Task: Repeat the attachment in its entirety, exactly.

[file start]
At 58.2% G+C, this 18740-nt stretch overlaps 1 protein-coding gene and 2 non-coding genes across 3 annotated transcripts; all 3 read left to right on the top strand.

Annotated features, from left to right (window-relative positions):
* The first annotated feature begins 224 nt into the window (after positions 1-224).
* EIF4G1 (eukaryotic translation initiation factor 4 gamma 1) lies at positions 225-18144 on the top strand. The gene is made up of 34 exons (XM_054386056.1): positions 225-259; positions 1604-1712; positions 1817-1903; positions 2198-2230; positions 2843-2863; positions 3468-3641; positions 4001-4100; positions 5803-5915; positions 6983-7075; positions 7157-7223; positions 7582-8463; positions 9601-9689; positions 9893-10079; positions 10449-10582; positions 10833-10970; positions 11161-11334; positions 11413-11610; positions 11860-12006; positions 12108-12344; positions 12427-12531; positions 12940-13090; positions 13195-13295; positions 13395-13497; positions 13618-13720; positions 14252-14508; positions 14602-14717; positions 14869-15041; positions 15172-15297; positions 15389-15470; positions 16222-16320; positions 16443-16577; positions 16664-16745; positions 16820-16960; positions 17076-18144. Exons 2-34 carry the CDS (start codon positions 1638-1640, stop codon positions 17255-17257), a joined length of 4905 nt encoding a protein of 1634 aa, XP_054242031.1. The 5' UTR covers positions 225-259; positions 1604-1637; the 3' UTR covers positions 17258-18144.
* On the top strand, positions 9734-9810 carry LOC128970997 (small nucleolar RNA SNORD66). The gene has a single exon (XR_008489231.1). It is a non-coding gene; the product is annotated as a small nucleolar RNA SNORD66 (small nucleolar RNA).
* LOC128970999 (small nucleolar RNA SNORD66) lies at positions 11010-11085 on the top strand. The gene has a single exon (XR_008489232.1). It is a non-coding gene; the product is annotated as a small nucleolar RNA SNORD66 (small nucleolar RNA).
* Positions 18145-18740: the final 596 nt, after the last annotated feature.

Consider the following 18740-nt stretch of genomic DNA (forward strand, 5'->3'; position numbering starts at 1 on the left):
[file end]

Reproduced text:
At 58.2% G+C, this 18740-nt stretch overlaps 1 protein-coding gene and 2 non-coding genes across 3 annotated transcripts; all 3 read left to right on the top strand.

Annotated features, from left to right (window-relative positions):
* The first annotated feature begins 224 nt into the window (after positions 1-224).
* EIF4G1 (eukaryotic translation initiation factor 4 gamma 1) lies at positions 225-18144 on the top strand. The gene is made up of 34 exons (XM_054386056.1): positions 225-259; positions 1604-1712; positions 1817-1903; positions 2198-2230; positions 2843-2863; positions 3468-3641; positions 4001-4100; positions 5803-5915; positions 6983-7075; positions 7157-7223; positions 7582-8463; positions 9601-9689; positions 9893-10079; positions 10449-10582; positions 10833-10970; positions 11161-11334; positions 11413-11610; positions 11860-12006; positions 12108-12344; positions 12427-12531; positions 12940-13090; positions 13195-13295; positions 13395-13497; positions 13618-13720; positions 14252-14508; positions 14602-14717; positions 14869-15041; positions 15172-15297; positions 15389-15470; positions 16222-16320; positions 16443-16577; positions 16664-16745; positions 16820-16960; positions 17076-18144. Exons 2-34 carry the CDS (start codon positions 1638-1640, stop codon positions 17255-17257), a joined length of 4905 nt encoding a protein of 1634 aa, XP_054242031.1. The 5' UTR covers positions 225-259; positions 1604-1637; the 3' UTR covers positions 17258-18144.
* On the top strand, positions 9734-9810 carry LOC128970997 (small nucleolar RNA SNORD66). The gene has a single exon (XR_008489231.1). It is a non-coding gene; the product is annotated as a small nucleolar RNA SNORD66 (small nucleolar RNA).
* LOC128970999 (small nucleolar RNA SNORD66) lies at positions 11010-11085 on the top strand. The gene has a single exon (XR_008489232.1). It is a non-coding gene; the product is annotated as a small nucleolar RNA SNORD66 (small nucleolar RNA).
* Positions 18145-18740: the final 596 nt, after the last annotated feature.

Consider the following 18740-nt stretch of genomic DNA (forward strand, 5'->3'; position numbering starts at 1 on the left):